|Year of offer||2017|
|Subject level||Graduate coursework|
Term 3 - Online
|Fees||Subject EFTSL, Level, Discipline & Census Date|
This subject explores the ethical issues that may arise at the end of life. Beginning with a multidisciplinary exploration of the concept of the end of life, students will investigate a number of longstanding as well as emerging issues that confront individuals, families, professionals and societies. Students will consider the implications of making decisions in various domains at different stages of the end of life, as well as the potential role of families, friends, carers, health professionals, lawyers, other professionals and policy makers in such decision making.
The subject will focus in particular on the role and responsibilities of professionals working with people preparing for or at the end of their lives. Topics may include historical and cultural perspectives on mortality and the end of life; justice in the distribution of resources at the end of life; the concept of a "good death" and euthanasia; determination of death and deceased donation of organs and tissues; and end-of life care planning and decision-making.
The curriculum for this subject will engage with art as a medium for reflection on ethical issues. Throughout the subject, students will explore a number of artworks independently and with their peers in exercises designed to foster skills in observation, interpretation, and analysis as well emotional engagement.
Intended learning outcomes
On completion of this subject, students will be able to:
- Recognise, explain and critically reflect on ethical issues concerned with the end of life from a variety of perspectives, and identify professional ethical responsibilities that may be relevant in the context of end of life issues.
- Demonstrate an informed understanding of core ethical principles and concepts through exposition and application of these in the analysis of end- of-life issues.
- Formulate reflective arguments outlining potential solutions to ethical dilemmas in the context of the end of life.
- Identify, critically analyse, and explain ethical dilemmas that may confront professionals working with people at the end of life, and formulate solutions to these dilemmas that are well grounded in ethical arguments.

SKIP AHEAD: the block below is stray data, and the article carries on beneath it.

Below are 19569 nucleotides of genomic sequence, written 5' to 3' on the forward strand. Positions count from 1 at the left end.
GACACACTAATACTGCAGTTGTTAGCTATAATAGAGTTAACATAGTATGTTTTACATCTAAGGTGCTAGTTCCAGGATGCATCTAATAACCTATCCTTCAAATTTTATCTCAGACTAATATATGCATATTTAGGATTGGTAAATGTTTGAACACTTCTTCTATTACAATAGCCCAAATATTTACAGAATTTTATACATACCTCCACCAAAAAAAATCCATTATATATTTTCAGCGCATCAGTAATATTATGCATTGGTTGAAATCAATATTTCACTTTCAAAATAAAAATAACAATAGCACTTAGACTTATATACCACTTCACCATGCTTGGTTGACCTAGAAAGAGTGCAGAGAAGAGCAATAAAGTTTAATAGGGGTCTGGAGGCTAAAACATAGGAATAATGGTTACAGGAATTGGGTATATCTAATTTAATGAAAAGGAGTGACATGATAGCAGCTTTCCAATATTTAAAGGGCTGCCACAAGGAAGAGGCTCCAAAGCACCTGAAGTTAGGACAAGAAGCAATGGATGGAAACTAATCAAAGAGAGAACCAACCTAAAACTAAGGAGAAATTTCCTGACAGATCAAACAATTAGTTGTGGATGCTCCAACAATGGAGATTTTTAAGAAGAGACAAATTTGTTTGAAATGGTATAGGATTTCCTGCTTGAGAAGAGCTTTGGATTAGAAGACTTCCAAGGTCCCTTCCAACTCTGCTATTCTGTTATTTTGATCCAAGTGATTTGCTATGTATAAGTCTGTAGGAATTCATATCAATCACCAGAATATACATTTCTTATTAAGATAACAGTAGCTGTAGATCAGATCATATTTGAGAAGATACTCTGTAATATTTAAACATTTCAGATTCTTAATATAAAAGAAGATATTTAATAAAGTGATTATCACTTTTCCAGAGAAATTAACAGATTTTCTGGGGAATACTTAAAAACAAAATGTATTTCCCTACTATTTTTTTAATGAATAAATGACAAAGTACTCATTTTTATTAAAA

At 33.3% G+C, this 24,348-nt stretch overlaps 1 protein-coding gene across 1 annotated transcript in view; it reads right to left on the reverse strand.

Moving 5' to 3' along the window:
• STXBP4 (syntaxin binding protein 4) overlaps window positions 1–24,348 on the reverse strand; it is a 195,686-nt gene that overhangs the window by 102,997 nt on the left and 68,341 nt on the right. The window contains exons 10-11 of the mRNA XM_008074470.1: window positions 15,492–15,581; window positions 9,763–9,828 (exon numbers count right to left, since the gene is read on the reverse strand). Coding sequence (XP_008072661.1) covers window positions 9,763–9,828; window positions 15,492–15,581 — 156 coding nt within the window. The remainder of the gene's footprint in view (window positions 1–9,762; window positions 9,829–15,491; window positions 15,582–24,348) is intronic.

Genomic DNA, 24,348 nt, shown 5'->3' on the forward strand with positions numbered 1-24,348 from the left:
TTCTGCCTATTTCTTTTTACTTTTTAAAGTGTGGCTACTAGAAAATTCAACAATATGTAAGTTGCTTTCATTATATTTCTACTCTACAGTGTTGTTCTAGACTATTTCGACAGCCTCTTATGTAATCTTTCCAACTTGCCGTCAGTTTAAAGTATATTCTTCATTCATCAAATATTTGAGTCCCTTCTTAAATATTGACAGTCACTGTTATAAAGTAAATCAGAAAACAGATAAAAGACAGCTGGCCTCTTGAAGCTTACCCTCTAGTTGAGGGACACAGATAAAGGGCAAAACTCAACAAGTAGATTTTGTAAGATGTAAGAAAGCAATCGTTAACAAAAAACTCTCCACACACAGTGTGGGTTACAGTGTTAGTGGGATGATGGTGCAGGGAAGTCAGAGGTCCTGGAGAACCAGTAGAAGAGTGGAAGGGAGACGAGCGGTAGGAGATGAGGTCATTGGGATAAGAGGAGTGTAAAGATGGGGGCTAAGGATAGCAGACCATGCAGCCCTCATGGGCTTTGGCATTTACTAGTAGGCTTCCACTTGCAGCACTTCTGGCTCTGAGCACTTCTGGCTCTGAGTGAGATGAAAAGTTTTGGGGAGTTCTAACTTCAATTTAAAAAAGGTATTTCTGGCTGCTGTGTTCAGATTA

Students will be provided with the opportunity to practice and reinforce:
- Enhanced skills in critical thinking and analysis of issues in public policy and practice from an ethical perspective.
- Advanced oral and written communication skills.
- Advanced skills in reasoning, persuasion and effective argumentation.
- Ability to identify, evaluate and integrate ethical theory with empirical knowledge in public health and clinical care, policy and practice.
Eligibility and requirements
Core participation requirements
The University of Melbourne is committed to providing students with reasonable adjustments to assessment and participation under the Disability Standards for Education (2005), and the Assessment and Results Policy (MPF1326). Students are expected to meet the core participation requirements for their course. These can be viewed under Entry and Participation Requirements for the course outlines in the Handbook.
Further details on how to seek academic adjustments can be found on the Student Equity and Disability Support website: http://services.unimelb.edu.au/student-equity/home
- 1a. Contribution to small group activity with peers that involves observation, description, and analysis of ethical issues inspired by specific artworks. Weeks 2, 5 and 6 (10%)
- 1b. Reflective blog summarizing learning from small group activity (500 words) due End of Term (10%)
- 2. Written reflective essay discussing an ethical issue in the context of end of life (1250 words) due Mid Term (25%)
- 3. Structured peer review of another student’s essay (250 words) due Mid Term (5%)
- 4. Argumentative essay exploring an ethical issue for professionals working in the end-of-life (2,500 words) due at the End of Term (50%)
Dates & times
- Term 3 - Online
Principal coordinator Lynn Gillam Mode of delivery Online Contact hours 30 hours Total time commitment 170 hours Pre teaching start date 10 July 2017 Teaching period 17 July 2017 to 10 September 2017 Last self-enrol date 11 July 2017 Census date 4 August 2017 Last date to withdraw without fail 25 August 2017 Assessment period ends 15 September 2017
Term 3 contact information
Time commitment details
Students will have access to electronic copies of relevant readings.
- Related Handbook entries
This subject contributes to the following:
Type Name Course Graduate Diploma in Ageing Course Graduate Diploma in Rehabilitation Science Course Master of Public Administration (Enhanced) Course Master of Public Administration Course Specialist Certificate in Ageing Course Master of Ageing Course Graduate Certificate in Ageing Course Master of Rehabilitation Science Course Graduate Certificate in Rehabilitation Science Course Master of Public Health Informal specialisation Ageing Informal specialisation 100 Point Master of Public Policy and Management Informal specialisation 200 Point Master of Public Policy and Management Informal specialisation 150 Point Master of Public Policy and Management
- Available through the Community Access Program
About the Community Access Program (CAP)
This subject is available through the Community Access Program (also called Single Subject Studies) which allows you to enrol in single subjects offered by the University of Melbourne, without the commitment required to complete a whole degree.
Entry requirements including prerequisites may apply. Please refer to the CAP applications page for further information.